Figure 4: The Routescene UAV Lidar system mounted underneath a DJI M600 Pro in Angola.

Data collection challenges

At Sites A and B, Lidar data was collected at 40m above ground level (AGL), with one day of collection being sufficient for each site. At Site C, data was collected over three days and at 50m AGL. This higher altitude was due to the size of the area and time limitations. Moreover, Sites A and B were surveyed during the dry season (August 2021) when vegetation cover was at its lowest. Site C was surveyed during the rainy season (April 2022) when vegetation cover was at its highest.

Practical challenges included a shortage of suitable drone take-off and landing sites and difficulties in siting the base station. At Sites A and B, breach lanes and cleared land were available near the areas of interest. In contrast, Site C was limited by the surrounding uncleared terrain which contained mines and potentially endangered the survey team. Therefore, the cleared narrow sandy roads were used both as the drone take-off and landing sites and to site the base station. This meant that the equipment sometimes needed to be moved to let vehicles past (Figure 5).

Figure 5: The survey team were restricted to using the cleared narrow roads for setting up their survey equipment.


The raw Lidar datasets were processed using Routescene’s LidarViewer Pro software to create and export DTMs from each of the sites for analysis in ArcGIS Pro. In areas where there were large gaps in the mine lines or a sharp change in direction, the UAV Lidar data was analysed to identify the locations of craters from mine detonations, often caused by animal accidents and wildfires, to indicate the location of the mine line. The analysis of DTMs created from the Lidar data showed positive results for the use of UAV Lidar for battlefield feature detection across all three locations.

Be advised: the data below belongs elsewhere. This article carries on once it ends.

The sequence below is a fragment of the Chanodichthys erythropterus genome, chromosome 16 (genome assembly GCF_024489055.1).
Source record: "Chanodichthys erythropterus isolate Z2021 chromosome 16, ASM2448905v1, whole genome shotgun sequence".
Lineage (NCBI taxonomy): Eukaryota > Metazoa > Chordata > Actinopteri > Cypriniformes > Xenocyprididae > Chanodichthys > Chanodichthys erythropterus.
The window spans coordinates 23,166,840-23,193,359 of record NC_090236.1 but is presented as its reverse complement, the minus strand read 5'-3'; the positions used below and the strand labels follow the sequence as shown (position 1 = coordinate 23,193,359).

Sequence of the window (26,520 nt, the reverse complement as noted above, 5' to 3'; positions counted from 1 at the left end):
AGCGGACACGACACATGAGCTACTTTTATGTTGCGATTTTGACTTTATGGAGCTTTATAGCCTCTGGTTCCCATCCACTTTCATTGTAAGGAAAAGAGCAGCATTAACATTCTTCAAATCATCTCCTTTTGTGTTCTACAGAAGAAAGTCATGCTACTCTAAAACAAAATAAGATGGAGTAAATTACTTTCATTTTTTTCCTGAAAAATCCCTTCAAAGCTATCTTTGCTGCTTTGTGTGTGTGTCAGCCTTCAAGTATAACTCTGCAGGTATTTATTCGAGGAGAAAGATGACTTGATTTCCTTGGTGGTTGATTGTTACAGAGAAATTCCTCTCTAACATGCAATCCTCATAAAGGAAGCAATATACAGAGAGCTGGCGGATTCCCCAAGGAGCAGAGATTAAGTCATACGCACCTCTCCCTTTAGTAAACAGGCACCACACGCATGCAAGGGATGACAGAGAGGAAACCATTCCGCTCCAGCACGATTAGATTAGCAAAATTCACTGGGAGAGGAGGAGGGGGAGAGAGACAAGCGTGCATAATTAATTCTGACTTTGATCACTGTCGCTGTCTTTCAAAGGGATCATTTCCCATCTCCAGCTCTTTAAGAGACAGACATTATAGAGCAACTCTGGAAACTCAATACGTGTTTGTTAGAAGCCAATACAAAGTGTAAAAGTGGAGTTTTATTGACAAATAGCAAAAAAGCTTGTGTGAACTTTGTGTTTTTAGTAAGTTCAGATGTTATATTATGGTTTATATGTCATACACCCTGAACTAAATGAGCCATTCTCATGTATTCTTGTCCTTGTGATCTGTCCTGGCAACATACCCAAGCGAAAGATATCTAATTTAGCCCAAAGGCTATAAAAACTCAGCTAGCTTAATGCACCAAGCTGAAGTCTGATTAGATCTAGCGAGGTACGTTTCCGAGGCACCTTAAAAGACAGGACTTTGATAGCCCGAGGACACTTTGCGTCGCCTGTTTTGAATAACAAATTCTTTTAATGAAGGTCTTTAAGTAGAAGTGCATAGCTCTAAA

Site A: Satellite imagery at Site A showed little evidence of the historical military base. An access path was visible, but it was not possible to identify other features. Due to a lack of safe access, only a partial UAV Lidar survey was completed. Nevertheless, when the UAV Lidar data was overlaid onto satellite imagery, multiple features became apparent. The predominant feature was the defensive main trench around the former base, with a communications trench branching off the northwestern internal side of the main trench (Figure 6). In total, 40m of communication trenches and 496m of main trench were identified.

A further 24 feature points were identified:10 foxholes follow the inside of the main trench dug as defensive positions; nine crater-like features clustered inside the base, with two further north near the communications trench (these are suspected shell scrapes); and a line of six crater-like features outside the main trench (unlikely to be AV mines as none were found at this location, so these may be shell scrapes).

Figure 6: DTM showing the predominant battlefield feature types at Site A. (Sources: Esri, DigitalGlobe, GeoEye, i-cubed, USDA FSA, USGS, AEX, Getmapping, Aerogrid, IGN, IGP, swisstopo and the GIS user community)

The feature types were confirmed with a ground mission where accessibility and vegetation coverage allowed. The average depth and width of the foxholes (0.58m and 2.36m respectively) and the suspected shell scrapes (0.77m and 2.38m respectively) were similar, suggesting these are the same type of feature. However, the suspected shell scrapes were identified as a separate feature due to not being in the typical location and pattern of foxholes.

Site B: Due to thick vegetation and lack of safe access at this site, it was difficult to see what remained of the trench system during field visits. The lighter vegetation coverage at Site B meant that there was slight evidence of the main trench remains in the satellite imagery. However, other features were not visible. Analysis of the UAV Lidar data identified multiple features including a larger extent of the main trench, communication trenches, foxholes and suspected craters (Figure 7).

Figure 7: DTM showing the predominant battlefield feature types at Site B. (Sources: Esri, DigitalGlobe, GeoEye, i-cubed, USDA FSA, USGS, AEX, Getmapping, Aerogrid, IGN, IGP, swisstopo and the GIS user community)